|Good to See Interleague Play Go||| Print |||Send|
Written by Jonathan Leshanski (Contact & Archive) on June 28, 2010
Good riddance to interleague play.
Sure there were some entertaining games this past week as interleague play wrapped up for 2010.Â But there are plenty of teams who'll be happy to tell you how much they didn't enjoy interleague play.Â That includes the LA Dodgers who managed to go 4-11 in 15 games against teams on the right side of .500, As well as the Phillies, Twins, Rays and pretty much all the bottom dwellers (especially the Astros and Pirates who were just mauled by the opposition for a combined 5-25 record in interleague) who found their seasons endangered by tough interleague match ups that many of their opponents just didn't have.
That's something that has given the American League an advantage not just during interleague play, but in the World Series too and it probably explains the overall historical edge of the AL during interleague and during the Fall Classic since 1973 when the DH became part of the AL game.Â During the earlier days when the DH was still fairly novel it wasn't quite as bad, mainly because free agency was still a fairly novel concept, but as time has gone by it's become more of a factor as the AL has a 17-10 edge in World Series championships since 1983 when teams started paying huge salaries to players just to be the DH.
Perhaps that's the reason that interleague play falls a little flat.Â The Astros don't have an answer for a Vladimir Guerrero, or a Hideki Matsui, or a David Ortiz.Â In fact none of the top 10 teams in the NL really possess a bench player who stacks up against their American League counterpart.
That's a difference which is hard to celebrate, and celebrating those differences should be one of the things that interleague play should be about.Â After all, the American and National Leagues play very different styles of baseball.
Yet that's something that the lords of baseball seem to have forgotten.Â To them interleague play is a cash cow.Â It's about the only six sellouts that Pirates ownership will see in 2010 (perhaps a slight bit of hyperbole, but probably true) and about good television ratings.
And the commentators who do that television often seem unaware of the differences between the styles of the game and fail to promote them, debate them or even point them out to the viewers.Â Admittedly not all of them fail in this, but it rarely seems like something being stressed, except to point out how the National League game inconveniences American League managers in planning their game.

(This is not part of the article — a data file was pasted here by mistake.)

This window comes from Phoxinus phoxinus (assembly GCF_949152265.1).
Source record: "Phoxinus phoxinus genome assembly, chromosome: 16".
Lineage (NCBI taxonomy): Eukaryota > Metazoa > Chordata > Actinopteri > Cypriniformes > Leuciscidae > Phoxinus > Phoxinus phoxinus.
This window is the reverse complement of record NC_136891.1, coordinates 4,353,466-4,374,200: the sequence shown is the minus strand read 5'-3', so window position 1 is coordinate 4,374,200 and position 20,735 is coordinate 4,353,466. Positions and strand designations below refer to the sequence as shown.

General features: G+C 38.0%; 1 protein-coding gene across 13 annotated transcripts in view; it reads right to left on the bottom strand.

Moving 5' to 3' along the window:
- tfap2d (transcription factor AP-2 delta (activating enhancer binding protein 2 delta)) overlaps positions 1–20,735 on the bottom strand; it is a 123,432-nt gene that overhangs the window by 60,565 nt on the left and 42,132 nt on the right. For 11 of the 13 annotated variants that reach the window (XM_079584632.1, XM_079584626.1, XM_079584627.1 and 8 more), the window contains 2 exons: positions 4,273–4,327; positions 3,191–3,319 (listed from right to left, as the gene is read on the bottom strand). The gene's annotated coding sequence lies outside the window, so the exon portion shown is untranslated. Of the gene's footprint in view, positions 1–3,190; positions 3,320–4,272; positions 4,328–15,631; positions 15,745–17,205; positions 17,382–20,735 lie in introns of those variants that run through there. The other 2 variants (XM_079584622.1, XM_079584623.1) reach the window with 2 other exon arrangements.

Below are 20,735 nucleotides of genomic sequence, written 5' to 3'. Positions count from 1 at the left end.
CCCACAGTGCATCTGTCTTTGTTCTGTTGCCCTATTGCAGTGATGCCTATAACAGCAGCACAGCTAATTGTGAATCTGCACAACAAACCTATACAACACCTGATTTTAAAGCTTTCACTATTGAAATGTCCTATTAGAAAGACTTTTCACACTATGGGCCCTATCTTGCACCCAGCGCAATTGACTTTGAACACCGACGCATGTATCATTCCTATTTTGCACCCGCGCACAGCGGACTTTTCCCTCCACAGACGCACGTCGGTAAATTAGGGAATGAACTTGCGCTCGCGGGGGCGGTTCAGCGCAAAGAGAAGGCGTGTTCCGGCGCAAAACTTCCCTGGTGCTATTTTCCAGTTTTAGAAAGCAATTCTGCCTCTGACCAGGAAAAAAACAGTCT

That's a tragedy for fans, especially younger fans who live in AL only cities, who miss out on the strategies and nuances of the game that captivated their parents, grandparents and their parents too.Â Instead the differences are regularly minimized, and often dismissed.
Yet, that's what baseball should be celebrating.Â Interleague is a chance for baseball to return to its own roots, to bring back the game of old for all fans to see.Â The strategy, the subtle differences that force managers into being much more hands on with their lineups and pitching combinations and the basis for the nostalgia for the teams of old.
That's something that even AL fans should be reminded of -- the legendary pitchers of the game had to hit for themselves, even Babe Ruth batted when he pitched, so did Cy Young, Walter Johnson, Nolan Ryan, Tom Seaver, Bob Feller and so many more.Â It's a piece of baseball's history that's being lost instead of celebrated.
Eliminating the DH during interleague play is one thing that could be done to give the games more balance, while opening up the door to everyone when it comes to celebrating the heart of the game.Â It's a move that should be a no brainer.Â After all baseball relies heavily on selling its history and nostalgia and the roots of the game are as nostalgic and historical as it gets.